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Food insecurity drives more South Sudanese to Sudan


Food insecurity drives more South Sudanese to Sudan

Hunger and unrest have driven some 38,000 people into East and South Darfur since end of January.
29 March 2016
A displaced South Sudanese woman holds a foraged palm tree root near Thonyor, South Sudan, file picture.

GENEVA, March 29 (UNHCR) - Increased food insecurity in South Sudan - caused by the ongoing conflict and deteriorating economic conditions - is driving an increasing number of people to seek refuge in neighbouring Sudan, UNHCR, the UN Refugee Agency, has warned.

Heightened food insecurity and growing unrest in parts of South Sudan, especially in the north-western States of Northern Bahr El Ghazal and Warrap, have resulted in the flight of some 38,000 people into East and South Darfur since the end of January.

"UNHCR fears the situation could quickly worsen as the nutrition situation in Upper Nile, Warrap, and Northern Bahr Ghazal grows increasingly serious," UNHCR spokesperson Adrian Edwards told reporters at a news briefing in Geneva on Tuesday (March 29). "They need humanitarian help including food, water and basic relief items," he added.

The Government of Sudan's Humanitarian Aid Commission reported the arrival in February of 2,328 South Sudanese in El Meiram and 2,520 in Kharasana, in West Kordofan State. These new arrivals, which may be under-counted, have reached Sudan in poor health, many having risked their lives en route.

UNHCR led a mission to El Meiram on March 20-21, to assess the level and nature of the needs. In East Darfur, an average of 500 South Sudanese - or 100 households - have been arriving a day, rising to over 150 households last week, with a total of 35,234 as of March 23. More are expected in the coming days.

They have mostly settled in Khor Omer IDP camp, with smaller numbers arriving in the villages of Adila, Bahr Alara, Asalaya, Abu Karinka and Abu Jabra. The situation is desperate with most new arrivals having travelled up to four weeks before reaching Khor Omer, carrying few personal belongings and in need of urgent humanitarian assistance.

The UN Refugee Agency will coordinate, along with the UN Office for the Coordination of Humanitarian Affairs, the overall humanitarian response. It focuses on the areas of public health and nutrition, sanitation, basic relief items and the prevention of - and response to - sexual and gender-based violence, as well as child protection. UNHCR is also advocating for direct access to East Darfur to support the response.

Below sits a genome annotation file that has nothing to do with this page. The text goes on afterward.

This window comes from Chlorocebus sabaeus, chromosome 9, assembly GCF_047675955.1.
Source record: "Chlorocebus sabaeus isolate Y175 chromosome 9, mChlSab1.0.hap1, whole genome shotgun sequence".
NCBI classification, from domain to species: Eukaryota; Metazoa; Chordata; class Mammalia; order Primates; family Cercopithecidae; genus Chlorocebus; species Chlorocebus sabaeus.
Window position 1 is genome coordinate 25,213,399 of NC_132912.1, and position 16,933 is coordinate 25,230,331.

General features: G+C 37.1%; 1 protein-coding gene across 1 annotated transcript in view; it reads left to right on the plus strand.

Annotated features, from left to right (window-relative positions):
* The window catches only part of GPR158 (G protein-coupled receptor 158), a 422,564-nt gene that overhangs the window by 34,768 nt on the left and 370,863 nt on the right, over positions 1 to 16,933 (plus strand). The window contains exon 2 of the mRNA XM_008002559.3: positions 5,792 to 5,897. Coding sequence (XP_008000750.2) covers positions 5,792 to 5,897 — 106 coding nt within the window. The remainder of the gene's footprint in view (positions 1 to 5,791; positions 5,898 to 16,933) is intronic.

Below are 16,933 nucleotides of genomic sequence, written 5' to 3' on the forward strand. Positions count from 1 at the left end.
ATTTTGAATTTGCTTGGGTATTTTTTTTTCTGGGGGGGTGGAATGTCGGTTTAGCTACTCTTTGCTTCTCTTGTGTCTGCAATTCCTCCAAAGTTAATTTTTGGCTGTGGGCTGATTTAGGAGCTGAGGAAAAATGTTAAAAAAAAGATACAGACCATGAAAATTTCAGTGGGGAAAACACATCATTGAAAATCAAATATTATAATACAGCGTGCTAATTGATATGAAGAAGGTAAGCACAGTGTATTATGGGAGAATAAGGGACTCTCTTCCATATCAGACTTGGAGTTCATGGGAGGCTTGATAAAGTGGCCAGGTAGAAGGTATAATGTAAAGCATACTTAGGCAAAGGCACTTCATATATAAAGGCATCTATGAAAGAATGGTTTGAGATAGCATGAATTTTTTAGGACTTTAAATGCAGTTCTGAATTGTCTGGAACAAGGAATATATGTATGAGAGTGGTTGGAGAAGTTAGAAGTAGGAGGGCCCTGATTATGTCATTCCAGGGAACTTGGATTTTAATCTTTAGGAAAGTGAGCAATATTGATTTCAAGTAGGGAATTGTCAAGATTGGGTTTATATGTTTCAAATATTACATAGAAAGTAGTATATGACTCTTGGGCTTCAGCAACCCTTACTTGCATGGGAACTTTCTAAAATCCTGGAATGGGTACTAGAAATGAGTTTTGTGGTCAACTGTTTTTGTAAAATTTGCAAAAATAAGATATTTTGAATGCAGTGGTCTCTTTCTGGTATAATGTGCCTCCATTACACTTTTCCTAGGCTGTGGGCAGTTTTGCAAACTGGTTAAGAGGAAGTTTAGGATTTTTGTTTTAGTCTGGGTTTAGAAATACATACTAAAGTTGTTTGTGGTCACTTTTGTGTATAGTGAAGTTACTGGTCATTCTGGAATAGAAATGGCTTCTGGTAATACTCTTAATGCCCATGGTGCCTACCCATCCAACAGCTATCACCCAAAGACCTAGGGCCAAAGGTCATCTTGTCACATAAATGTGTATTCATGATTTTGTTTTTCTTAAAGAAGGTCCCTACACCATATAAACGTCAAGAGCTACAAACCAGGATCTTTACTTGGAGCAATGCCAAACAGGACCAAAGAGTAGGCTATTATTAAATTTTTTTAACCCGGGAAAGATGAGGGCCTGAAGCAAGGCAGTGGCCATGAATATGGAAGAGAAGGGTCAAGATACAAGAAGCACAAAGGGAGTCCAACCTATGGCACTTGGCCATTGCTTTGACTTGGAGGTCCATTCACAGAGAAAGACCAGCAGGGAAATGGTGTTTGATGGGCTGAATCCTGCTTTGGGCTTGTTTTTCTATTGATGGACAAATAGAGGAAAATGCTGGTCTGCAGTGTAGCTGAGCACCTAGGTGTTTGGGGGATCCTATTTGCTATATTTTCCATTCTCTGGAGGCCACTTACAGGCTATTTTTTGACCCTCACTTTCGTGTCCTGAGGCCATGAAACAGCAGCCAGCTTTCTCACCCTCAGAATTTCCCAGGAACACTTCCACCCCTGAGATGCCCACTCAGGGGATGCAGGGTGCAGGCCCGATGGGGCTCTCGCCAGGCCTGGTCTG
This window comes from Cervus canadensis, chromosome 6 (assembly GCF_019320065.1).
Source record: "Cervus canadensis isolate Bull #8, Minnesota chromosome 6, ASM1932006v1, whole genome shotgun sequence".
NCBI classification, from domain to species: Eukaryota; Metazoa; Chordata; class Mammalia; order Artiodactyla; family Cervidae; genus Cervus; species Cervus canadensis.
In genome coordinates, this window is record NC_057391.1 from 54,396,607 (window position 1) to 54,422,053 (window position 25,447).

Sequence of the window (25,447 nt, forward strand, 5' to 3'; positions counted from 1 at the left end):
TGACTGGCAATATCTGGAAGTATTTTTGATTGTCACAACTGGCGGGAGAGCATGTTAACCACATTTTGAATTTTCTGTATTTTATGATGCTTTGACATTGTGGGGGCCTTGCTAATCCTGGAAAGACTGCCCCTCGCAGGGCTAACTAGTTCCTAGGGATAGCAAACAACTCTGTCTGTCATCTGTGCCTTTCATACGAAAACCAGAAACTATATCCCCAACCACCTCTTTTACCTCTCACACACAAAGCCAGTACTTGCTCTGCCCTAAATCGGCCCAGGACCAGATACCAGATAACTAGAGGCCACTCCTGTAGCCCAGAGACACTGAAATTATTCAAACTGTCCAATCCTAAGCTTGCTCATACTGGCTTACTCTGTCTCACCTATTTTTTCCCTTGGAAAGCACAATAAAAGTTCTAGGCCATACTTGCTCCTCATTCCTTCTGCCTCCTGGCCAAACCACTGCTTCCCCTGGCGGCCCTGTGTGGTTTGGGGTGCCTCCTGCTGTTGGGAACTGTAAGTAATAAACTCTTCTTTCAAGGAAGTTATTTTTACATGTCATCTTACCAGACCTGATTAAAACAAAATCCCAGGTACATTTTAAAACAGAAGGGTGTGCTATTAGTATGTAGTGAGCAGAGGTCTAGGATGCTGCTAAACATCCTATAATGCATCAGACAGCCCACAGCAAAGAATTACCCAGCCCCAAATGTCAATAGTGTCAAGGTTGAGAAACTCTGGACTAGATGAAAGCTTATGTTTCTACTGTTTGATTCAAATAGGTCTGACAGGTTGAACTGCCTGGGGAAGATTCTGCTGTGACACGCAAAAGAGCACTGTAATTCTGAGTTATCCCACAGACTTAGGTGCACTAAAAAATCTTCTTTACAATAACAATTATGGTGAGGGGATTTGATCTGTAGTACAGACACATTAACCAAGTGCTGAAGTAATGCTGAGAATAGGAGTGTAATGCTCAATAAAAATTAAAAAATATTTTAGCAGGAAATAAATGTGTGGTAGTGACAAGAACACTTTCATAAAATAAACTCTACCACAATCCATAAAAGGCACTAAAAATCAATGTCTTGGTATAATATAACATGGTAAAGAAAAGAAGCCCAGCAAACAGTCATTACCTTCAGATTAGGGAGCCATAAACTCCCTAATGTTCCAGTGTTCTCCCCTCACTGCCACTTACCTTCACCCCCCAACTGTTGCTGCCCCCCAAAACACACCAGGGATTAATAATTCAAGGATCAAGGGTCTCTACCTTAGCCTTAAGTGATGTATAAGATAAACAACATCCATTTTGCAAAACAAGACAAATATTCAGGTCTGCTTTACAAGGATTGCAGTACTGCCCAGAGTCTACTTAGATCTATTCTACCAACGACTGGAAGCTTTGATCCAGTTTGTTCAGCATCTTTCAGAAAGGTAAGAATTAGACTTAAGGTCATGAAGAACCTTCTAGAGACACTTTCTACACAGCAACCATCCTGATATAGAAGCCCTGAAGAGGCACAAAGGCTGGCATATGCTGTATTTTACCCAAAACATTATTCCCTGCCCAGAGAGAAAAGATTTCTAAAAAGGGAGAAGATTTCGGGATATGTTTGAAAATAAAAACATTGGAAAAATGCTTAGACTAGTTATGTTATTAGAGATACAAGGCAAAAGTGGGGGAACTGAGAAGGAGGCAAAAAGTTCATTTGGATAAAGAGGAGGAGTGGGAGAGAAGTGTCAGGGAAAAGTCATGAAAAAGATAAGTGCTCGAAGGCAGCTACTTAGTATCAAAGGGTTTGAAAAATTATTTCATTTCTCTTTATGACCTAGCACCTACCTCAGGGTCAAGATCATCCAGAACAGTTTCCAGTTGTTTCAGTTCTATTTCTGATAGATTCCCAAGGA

In South Darfur, over 2,000 new arrivals were registered in Beliel Camp. Many of them arrived with no identification documents and are in need of humanitarian assistance, in particular food and hygiene items such as soap and jerry cans. Many children have been separated from their families.

UNHCR led an inter-agency needs assessment mission last week to determine the needs of both the new arrivals and the host communities, which are over-stretched as each household is hosting an additional 25 to 35 people. The assessment indicates that refugees have faced insecurity en route to Sudan and are now living in overcrowded conditions with many of them being sick and in need of medical attention.

The conflict that erupted in South Sudan in December 2013 has produced one of the world's largest humanitarian emergencies with 2.3 million people forced to flee their homes, 678,000 of these across borders as refugees and 1.69 million displaced inside the country.

Growing food insecurity and ongoing conflict are causing more and more South Sudanese to flee - either across borders or inside the country. They are among 2.8 million people across South Sudan officially classified as facing a 'crisis' or 'emergency' of food insecurity, according to Fewsnet, the global body mandated to monitor such situations.

With the number of South Sudanese fleeing their country increasing rapidly, UNHCR is extremely worried that the 2016 South Sudan Regional Refugee Response Plan (RRRP) that covers the refugee programmes in the neighbouring countries, run by UNHCR and 39 partners, is only funded at two per cent. This leaves many lifesaving activities such as the provision of clean water, sanitation and health services, food and shelter severely underfunded.